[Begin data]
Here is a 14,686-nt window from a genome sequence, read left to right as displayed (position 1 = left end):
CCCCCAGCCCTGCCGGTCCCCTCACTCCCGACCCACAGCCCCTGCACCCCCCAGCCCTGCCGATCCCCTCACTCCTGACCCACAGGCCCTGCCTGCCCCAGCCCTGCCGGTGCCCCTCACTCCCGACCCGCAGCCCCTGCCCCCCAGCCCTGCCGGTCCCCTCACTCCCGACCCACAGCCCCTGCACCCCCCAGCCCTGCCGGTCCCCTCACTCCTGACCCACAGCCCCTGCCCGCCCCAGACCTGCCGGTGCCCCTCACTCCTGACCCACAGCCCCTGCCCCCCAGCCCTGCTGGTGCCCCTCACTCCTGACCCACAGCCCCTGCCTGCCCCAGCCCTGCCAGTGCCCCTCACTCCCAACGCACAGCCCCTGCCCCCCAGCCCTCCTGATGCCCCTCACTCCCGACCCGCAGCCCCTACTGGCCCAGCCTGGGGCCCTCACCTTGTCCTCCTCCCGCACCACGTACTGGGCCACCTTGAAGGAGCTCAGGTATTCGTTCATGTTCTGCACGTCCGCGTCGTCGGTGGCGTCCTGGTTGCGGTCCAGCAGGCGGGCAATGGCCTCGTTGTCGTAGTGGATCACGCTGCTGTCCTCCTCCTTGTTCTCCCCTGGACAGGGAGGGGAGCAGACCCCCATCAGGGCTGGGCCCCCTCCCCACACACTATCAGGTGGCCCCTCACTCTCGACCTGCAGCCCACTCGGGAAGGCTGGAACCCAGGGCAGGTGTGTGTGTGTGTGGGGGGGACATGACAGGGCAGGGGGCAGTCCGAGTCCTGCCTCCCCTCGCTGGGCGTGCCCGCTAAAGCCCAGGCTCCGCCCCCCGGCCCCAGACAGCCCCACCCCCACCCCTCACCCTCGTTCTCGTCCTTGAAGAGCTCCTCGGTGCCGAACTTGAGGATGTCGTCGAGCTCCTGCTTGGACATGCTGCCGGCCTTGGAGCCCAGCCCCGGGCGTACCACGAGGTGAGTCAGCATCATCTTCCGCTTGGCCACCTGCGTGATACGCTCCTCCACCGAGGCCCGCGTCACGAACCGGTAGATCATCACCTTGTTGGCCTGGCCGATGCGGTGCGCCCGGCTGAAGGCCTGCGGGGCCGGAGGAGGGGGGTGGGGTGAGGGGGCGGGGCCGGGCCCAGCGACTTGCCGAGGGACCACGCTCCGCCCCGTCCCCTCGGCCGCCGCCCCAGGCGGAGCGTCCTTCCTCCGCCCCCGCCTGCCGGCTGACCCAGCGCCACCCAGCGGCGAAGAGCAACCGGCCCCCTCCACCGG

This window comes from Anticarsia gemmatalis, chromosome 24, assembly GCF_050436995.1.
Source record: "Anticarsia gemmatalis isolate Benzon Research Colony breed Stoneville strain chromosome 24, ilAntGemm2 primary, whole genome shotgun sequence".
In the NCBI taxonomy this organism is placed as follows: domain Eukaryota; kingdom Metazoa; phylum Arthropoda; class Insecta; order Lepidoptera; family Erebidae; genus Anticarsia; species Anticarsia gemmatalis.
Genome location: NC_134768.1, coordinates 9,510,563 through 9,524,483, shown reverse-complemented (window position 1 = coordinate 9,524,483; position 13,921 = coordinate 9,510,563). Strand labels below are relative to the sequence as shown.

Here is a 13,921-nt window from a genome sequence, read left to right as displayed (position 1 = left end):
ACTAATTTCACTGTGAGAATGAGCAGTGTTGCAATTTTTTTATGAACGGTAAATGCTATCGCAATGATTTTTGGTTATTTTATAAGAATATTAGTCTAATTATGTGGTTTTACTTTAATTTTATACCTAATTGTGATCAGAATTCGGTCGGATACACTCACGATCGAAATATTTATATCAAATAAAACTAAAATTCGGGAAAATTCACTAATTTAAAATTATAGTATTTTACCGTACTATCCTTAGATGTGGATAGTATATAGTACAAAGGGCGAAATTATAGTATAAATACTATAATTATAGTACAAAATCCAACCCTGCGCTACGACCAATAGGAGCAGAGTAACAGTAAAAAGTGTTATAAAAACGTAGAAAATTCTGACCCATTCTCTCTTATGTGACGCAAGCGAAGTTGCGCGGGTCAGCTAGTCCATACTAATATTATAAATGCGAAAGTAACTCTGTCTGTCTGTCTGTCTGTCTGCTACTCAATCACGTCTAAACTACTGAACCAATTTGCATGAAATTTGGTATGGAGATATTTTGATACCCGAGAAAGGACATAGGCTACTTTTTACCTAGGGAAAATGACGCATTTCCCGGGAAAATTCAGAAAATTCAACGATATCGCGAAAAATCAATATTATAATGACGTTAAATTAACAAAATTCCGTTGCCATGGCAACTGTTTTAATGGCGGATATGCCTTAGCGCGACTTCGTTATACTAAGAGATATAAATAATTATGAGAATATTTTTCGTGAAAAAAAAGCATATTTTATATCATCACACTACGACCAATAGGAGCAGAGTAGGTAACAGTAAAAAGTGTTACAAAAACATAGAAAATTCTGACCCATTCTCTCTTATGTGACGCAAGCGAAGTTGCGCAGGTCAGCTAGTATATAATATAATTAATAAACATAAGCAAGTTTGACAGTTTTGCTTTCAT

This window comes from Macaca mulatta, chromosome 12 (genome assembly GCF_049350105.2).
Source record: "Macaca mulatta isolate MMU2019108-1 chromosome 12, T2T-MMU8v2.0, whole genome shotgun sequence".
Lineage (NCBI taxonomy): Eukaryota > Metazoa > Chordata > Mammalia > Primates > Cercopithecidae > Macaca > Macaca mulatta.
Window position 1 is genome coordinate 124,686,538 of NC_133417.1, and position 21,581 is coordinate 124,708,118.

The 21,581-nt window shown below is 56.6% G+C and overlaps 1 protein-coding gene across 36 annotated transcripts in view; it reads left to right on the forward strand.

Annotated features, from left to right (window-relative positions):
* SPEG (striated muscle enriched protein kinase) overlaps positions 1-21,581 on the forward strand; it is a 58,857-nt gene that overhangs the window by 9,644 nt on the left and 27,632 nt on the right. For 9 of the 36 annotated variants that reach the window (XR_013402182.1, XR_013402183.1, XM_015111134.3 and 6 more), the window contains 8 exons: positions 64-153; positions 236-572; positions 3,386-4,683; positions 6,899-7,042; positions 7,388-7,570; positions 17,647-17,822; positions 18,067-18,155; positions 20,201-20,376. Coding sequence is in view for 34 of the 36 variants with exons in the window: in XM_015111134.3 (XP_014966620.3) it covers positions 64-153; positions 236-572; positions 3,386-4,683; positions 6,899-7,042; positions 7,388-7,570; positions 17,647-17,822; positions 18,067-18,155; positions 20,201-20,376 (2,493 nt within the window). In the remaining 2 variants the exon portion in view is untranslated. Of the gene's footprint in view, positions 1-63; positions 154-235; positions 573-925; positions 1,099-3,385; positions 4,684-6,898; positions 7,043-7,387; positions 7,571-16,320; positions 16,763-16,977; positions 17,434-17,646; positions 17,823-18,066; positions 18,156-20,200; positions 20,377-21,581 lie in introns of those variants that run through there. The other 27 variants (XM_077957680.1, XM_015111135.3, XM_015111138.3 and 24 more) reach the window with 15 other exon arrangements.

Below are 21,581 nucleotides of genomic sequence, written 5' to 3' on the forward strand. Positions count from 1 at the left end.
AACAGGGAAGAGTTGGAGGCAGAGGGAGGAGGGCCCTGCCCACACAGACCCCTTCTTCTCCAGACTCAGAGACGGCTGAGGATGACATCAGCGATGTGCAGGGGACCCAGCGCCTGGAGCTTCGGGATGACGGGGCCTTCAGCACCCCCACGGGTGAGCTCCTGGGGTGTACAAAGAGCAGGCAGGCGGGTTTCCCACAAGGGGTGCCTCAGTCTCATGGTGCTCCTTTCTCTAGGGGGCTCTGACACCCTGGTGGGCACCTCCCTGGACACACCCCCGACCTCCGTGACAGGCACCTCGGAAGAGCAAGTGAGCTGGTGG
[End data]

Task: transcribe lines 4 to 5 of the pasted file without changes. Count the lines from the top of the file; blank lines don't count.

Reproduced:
Source record: "Anticarsia gemmatalis isolate Benzon Research Colony breed Stoneville strain chromosome 24, ilAntGemm2 primary, whole genome shotgun sequence".
In the NCBI taxonomy this organism is placed as follows: domain Eukaryota; kingdom Metazoa; phylum Arthropoda; class Insecta; order Lepidoptera; family Erebidae; genus Anticarsia; species Anticarsia gemmatalis.